- On a scale of 0-100, employees ranked an average of 67 for happiness in their jobs
- 79% see workplace happiness as joint responsibility between employee and employer
- 60% take pridein working for their organisation, the top driver associated with employee happiness
As organisations discover the effect a motivated and happy workforce has on productivity, Robert Half’s new report It’s time we all work happy™: The secrets of the happiest companies and employees reveals the drivers behind employee happiness and how businesses can nurture a positive work culture. Research conducted among 2,000 UK employees has found that on a scale of 0-100, employees ranked an average of 67 when questioned about happiness in their jobs.
The importance of being happy at work is also universally recognised by 84% of employees. When asked about who is primarily responsible for their happiness, most respondents (79%) saw it as an equal balance between employee and employer. Robert Half’s research reveals there are several factors that drive happiness. Respondents named pride (51%), fairness and respect (51%) and feeling appreciated (50%) as the ingredients they associate most with happiness.
The top five ingredients of employee happiness
|Factors||Percentage of those who associate ingredients with happiness||Percentage who score well on each ingredient|
|Fairness and respect||51%||67%|
“The foundations for building a happy workforce are finding employees that have a genuine interest in the job, the right skills and temperament so they can develop satisfying and fulfilling careers in the long-term,” commented Phil Sheridan, Senior Managing Director at Robert Half UK. “With fulfilled employees, organisations can nurture a positive work culture. This has a tremendous impact on both staff morale and the business as a whole – boosting satisfaction levels, enabling companies to remain competitive and directly impacting the bottom line.”
Reflecting that workplace happiness isn’t just defined through status and salary, education and training also emerged as two important pillars for workplace happiness. For the clear majority, work isn’t just about pay, with over a third (37%) willing to accept a lower salary to secure their ideal job. The research also shows that those in more skilled roles tend to be happier and more interested in work. For example, managers in the UK reported higher levels of happiness (71) and interest (77) than those in clerical, administrative or secretarial positions who ranked 61 and 63 respectively. There is also a general pattern where younger workers aged 18-34 feel they have more opportunities for learning (62%) and constructive feedback (53%), which makes them happier. While, senior staff in executive positions feel like they are using their strengths more (90%), that their skills are closely matched to their jobs (88%) and that they have greater influence (84%) and freedom (84%), which contributes to their happiness.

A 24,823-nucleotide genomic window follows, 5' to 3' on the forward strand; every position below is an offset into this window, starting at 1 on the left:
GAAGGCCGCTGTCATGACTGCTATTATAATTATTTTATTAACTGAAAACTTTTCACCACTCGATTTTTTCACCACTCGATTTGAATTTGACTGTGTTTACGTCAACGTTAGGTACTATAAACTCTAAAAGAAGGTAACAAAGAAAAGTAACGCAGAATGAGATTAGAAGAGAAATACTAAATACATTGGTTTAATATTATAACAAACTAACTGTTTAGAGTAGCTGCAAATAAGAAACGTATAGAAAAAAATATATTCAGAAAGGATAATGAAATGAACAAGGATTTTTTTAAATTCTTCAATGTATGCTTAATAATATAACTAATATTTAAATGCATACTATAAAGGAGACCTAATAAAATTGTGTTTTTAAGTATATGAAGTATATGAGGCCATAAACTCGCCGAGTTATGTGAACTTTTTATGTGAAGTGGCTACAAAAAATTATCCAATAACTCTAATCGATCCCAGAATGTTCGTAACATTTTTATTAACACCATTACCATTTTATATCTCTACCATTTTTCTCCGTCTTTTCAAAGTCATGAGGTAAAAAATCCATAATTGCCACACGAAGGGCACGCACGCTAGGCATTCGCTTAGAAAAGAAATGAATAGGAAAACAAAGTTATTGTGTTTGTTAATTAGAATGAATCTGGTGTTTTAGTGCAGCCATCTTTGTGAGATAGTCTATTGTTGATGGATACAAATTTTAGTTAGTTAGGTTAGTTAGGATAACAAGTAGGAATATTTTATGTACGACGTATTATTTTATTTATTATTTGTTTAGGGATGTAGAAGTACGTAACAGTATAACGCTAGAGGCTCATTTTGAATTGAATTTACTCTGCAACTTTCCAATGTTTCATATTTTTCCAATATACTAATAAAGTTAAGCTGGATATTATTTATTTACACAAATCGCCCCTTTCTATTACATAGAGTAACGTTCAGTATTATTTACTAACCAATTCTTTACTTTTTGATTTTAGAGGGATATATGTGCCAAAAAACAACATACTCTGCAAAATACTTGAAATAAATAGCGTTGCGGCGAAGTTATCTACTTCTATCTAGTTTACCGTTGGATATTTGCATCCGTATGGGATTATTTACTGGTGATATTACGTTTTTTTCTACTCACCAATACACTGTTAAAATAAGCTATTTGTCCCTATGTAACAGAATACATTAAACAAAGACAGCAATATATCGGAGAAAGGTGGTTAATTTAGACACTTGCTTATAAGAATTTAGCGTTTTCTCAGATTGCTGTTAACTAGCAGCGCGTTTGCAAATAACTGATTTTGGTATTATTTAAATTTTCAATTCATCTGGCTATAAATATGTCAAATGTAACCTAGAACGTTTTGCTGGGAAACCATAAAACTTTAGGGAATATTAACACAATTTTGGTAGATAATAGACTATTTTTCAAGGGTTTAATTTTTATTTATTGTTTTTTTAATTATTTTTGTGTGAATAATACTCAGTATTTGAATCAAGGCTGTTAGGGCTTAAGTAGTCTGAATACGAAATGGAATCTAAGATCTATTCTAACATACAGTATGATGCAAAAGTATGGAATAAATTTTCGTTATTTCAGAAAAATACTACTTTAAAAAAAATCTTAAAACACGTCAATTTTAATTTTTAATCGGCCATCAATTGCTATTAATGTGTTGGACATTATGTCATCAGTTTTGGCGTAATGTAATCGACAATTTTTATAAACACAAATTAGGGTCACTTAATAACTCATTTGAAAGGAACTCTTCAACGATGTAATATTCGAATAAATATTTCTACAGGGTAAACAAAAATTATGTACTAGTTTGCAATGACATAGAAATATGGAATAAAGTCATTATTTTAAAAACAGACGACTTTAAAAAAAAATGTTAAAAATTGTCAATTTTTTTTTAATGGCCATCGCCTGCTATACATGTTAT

The top drivers effecting happiness for each age group
|Rank #1||Rank #2||Rank #3|
|35-54||Pride||Fairness and respect||Accomplishment|
|55+||Fairness and respect||Feeling appreciated||Good team management|
Nic Marks, CEO and founder of Happiness Works, noted that happiness isn’t about feeling cheerful every day or avoiding challenges. “Work can be difficult and demanding, but if employees are given the opportunity to progress, grow their skill sets and get the training they need, then they tend to be happy and do better work as a result.”
Many employees highlighted that the people they work and interact with daily contribute to how happy they are at work. Overall, four in five UK employees believe they have good relationships with people on their immediate team and over a third (38%) highlighted inter-team relationships as an important driver for happiness and interest at work. In addition, those who have regular meetings score higher on happiness (74) and interest (76). In comparison, those 10% who never meet their team have the lowest level of happiness and interest, highlighting that a basic level of inter-team relationships is important to keep employees engaged.
“Most business leaders acknowledge that workplace happiness has a tangible impact on productivity and profitability,” concludes Sheridan. “For businesses struggling to attract and retain workers with in-demand skills, our report provides a roadmap for forging deeper engagement and commitment levels among staff. By creating a positive culture that rewards employees then workforce satisfaction levels will rise and positively influence the business.”